Christiansen Jet Center, family owned and operated

Aviation International News » February 2004
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February 2, 2007, 10:12 AM

If the days of the family-owned and -operated FBO are a thing of the past, somebody forgot to tell Bill Christiansen and his sons, Bryan and Ken. On any given day, all three can be found hard at work at Christiansen Jet Center, a successful FBO at Richard L. Jones Airport (RVS), about eight miles south of downtown Tulsa.

It was not something Bill Christiansen set out to do. At an early age, he set his sights on a career as a pilot after his father took the family on a trip from their home in Newark, N.J., to Miami on an Eastern Airlines DC-8. “I got off the airplane and thought, ‘I’m going to be a pilot.’”

He earned his private license while still in high school and headed west to the University of Oklahoma. By the time he left the university with his business degree, he had also become a flight instructor and taught flying during his junior and senior years.

Following service in the Marine Corps, Christiansen returned to the Tulsa area and in 1972 launched a career in aviation with three rental airplanes–a Cessna 172 and 182 and a Bellanca Super Viking. “My dad was a New Jersey builder and loaned me the seed money to launch the business,” he recalled. “It was the money and his good name at the bank that got me started.”

Christiansen Aviation grew. He added the Christiansen Jet Center FBO in 1974, and a year later became a Cessna dealer and service center. With his two sons moving into the business, Christiansen relocated to the current facility in 2001. It seems a bit grand–larger by far than its neighboring small businesses scattered along the airport’s east side. But that wasn’t the elder Christiansen’s doing. What is now Christiansen Jet Center used to be Bristol Aviation, started by a Tulsa businessman. When it failed, Christiansen was asked if he wanted to buy the assets. “They really didn’t understand the business,” said Christiansen, “and they had kind of overbuilt.”
Christiansen left the flight school in place and moved the FBO assets to the new building. Today, including the flight school, the family businesses at Roberts Airport fill some 48,000 sq ft, and another 7,500 sq ft is leased. His tenants include owners of 50 aircraft, from a Hawker 700 to a Cherokee 140. Business aircraft operators house a number of airplanes at the jet center, including a Conquest, a Westwind, two CitationJets, a Meridian and a King Air 90.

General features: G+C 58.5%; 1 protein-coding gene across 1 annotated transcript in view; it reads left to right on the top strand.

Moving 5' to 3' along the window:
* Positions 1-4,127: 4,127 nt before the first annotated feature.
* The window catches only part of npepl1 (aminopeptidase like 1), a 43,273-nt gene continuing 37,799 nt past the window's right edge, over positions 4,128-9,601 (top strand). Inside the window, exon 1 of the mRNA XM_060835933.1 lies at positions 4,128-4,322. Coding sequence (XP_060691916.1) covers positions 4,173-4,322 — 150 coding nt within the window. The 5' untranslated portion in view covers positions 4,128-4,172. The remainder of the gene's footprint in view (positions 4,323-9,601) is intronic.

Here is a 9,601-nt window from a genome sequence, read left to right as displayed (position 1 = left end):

Christiansen Jet Center is a full-service FBO, offering WSI weather, high-speed Internet connections, a dedicated “snooze room” and lounge, conference room and crew car. The normal hours are 6 a.m. to 11 p.m. seven days a week, but there is also 24/7 on-call service.

Christiansen, 56, estimates that the FBO, with about a dozen employees, is host to approximately 150 transient aircraft a month. He said that number, as well as fuel sales, is growing steadily. Son Bryan, 30, who started full time in the business upon graduation from college in 1997, recalls that at the time the FBO was pumping about 25,000 gallons of jet fuel a month. Now, he said, “We’ll average 55,000 to 65,000 gallons a month.”

But fuel sales are only the second major source of revenue for the family business. The first is aircraft rental, but not just to the local pilot market. Christiansen leases a fleet of some 200 aircraft nationwide, primarily to flight schools and university flying programs. About 30 of the airplanes are light piston trainers. The others are piston twins. “It’s become the biggest source of income,” he admitted, adding that it accounts for about 30 percent of the company’s annual revenue. And he noted that with the airplanes scattered all over the country, “There’s always good weather somewhere, so the income remains pretty consistent.”

The leased fleet is in keeping with Christiansen’s belief that diversified income is a safety net in tough times. Christiansen Jet Center also operates a flying school with 15 aircraft and remains a Cessna dealership and service center.

Christiansen foresees continued growth for Christiansen Aviation and its diverse array of products and services.

“The city of Tulsa has been expanding south for some years now, and the majority of people who have the means and interest to buy or rent an airplane live in this area,” he explained. “This is making Roberts the airport of choice for a lot of people.”
Christiansen said that despite the growing number of business jets visiting and swelling the ranks of tenant aircraft, “We’re happy with the small general aviation airplanes as well.”

The most immediate goal for Christiansen Aviation is to expand the fleet of leased airplanes. There are also plans to expand hangar space by 23,000 sq ft. And with a natural customer among the leased aircraft clients, there are hopes of seeing the small-aircraft parts business grow, a turbine maintenance service and an increase in the sale of used aircraft abroad.

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